Cagnes-sur-Mer is home to Musée Renoir which offers a good insight into the painter, his life, his work, and his family via the audio-guide tablet. The rooms are sparsely furnished and most paintings are not by Renoir himself. There are less than a dozen of his own (lesser quality) paintings, although a separate floor has a good collection of his sculptures. Serene grounds invite contemplation, with the views towards the village hilltop and another minor attraction in Château-musée Grimaldi. On balance, the place will primarily appeal to those who expressly hold Renoir in special esteem.

Menton is mini-Nice – busy, lively, not without visual highlights, short of being exceptional. The stairs St-Michel and the ensemble of two churches at the top is one such highlight (the timing worked against us for seeing the churches’ interiors). Salle des Marriages , decorated by Jean Cocteau in his unique painting style, is worth a visit; the descriptive narration, in either French or English, lasts about 10 minutes, which is more than enough; you have to go into Hotel de Ville in order to be escorted to the marriage hall. Museum of Cocteau at the Bastion is primarily about his work as a film director, of interest to connoisseurs only. The covered Marché des Halles is as fun as any such establishment.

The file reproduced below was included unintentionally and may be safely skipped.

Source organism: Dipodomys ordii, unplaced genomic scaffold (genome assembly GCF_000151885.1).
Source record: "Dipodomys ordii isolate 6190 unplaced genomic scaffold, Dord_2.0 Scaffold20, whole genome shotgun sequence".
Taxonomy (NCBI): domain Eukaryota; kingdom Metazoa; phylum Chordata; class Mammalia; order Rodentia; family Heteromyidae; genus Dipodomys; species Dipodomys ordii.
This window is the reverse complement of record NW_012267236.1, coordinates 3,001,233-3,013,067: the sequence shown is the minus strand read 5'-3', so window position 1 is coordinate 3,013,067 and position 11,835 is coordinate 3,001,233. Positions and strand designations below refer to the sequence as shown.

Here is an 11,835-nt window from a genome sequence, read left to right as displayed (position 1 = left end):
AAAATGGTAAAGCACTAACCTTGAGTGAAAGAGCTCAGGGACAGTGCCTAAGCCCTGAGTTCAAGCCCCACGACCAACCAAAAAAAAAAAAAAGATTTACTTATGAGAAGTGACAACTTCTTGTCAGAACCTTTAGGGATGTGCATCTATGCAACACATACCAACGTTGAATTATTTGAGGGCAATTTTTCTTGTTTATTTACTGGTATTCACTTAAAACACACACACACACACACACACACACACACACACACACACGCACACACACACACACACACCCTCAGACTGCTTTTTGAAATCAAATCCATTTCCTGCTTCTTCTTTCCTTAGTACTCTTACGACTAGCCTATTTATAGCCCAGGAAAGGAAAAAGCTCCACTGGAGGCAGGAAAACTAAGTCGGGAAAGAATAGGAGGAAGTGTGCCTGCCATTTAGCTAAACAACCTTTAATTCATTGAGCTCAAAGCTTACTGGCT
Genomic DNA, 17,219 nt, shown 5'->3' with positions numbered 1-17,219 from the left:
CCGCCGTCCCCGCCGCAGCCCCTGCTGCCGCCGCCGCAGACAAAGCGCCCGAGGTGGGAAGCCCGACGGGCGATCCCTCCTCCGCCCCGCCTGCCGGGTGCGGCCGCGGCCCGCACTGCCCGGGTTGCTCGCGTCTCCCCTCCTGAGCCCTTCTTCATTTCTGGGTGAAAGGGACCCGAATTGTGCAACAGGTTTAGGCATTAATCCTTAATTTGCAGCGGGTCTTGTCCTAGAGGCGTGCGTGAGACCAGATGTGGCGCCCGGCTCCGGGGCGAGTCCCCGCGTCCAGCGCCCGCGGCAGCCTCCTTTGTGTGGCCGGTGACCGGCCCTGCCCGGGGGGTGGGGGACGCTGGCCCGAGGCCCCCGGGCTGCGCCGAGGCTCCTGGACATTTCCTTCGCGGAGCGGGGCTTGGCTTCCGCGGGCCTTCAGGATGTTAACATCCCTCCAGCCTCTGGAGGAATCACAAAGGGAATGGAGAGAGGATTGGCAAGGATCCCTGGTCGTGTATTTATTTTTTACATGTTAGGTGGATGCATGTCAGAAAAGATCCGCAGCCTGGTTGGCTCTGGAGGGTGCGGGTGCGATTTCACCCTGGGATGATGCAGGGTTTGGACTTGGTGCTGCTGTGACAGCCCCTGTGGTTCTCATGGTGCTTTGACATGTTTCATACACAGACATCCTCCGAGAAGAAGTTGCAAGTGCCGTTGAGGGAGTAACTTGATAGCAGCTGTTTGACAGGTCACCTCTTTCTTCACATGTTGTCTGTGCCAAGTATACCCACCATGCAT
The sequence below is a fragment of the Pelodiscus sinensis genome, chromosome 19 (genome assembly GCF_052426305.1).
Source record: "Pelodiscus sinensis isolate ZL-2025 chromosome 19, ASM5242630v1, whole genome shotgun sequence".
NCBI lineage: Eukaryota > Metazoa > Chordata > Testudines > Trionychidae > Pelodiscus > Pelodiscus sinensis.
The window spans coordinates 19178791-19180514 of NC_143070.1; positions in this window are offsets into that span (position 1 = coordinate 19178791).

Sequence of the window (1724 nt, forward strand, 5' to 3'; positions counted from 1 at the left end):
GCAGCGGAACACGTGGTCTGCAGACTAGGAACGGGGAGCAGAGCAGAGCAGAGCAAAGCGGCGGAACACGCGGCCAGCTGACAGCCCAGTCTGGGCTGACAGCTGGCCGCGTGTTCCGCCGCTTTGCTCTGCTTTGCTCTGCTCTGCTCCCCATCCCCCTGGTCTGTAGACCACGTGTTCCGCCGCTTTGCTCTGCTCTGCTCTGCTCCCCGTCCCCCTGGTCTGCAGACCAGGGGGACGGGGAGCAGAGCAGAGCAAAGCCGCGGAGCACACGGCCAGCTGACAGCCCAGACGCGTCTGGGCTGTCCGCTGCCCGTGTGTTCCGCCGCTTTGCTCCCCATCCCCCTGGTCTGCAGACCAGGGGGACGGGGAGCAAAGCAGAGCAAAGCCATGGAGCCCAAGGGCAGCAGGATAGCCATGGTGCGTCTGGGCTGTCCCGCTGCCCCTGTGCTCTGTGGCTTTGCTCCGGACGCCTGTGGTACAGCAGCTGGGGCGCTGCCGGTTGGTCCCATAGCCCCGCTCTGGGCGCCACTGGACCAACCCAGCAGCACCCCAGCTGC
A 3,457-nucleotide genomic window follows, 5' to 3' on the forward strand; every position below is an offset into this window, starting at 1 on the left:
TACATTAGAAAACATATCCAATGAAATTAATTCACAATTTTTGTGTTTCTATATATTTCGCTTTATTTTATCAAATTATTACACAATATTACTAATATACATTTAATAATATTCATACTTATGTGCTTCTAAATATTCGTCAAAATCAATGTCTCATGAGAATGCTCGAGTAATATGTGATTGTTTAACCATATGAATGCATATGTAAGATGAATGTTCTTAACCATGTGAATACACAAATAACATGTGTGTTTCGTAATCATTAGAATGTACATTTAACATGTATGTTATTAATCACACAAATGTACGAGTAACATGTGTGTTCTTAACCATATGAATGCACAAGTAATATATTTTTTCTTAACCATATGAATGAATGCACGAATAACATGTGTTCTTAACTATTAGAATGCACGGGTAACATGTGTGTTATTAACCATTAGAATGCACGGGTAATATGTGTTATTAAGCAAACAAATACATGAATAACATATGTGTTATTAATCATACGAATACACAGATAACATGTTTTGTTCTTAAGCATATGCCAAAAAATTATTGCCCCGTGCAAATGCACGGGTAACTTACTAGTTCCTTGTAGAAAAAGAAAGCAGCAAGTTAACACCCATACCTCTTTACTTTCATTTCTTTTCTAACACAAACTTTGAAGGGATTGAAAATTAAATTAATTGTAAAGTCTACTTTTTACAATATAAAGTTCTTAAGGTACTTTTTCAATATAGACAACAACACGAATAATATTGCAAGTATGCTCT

High in the mountains above Menton, Sainte-Agnès carries the designation of one of Les Plus Beaux Villages de France. Like many such hamlets, it is a fairly compact cluster of houses with various picturesque corners, mountain vistas, and an intimate Église de Sainte Agnès. There are also castle ruins high up the hill and an old military fort (limited guided access).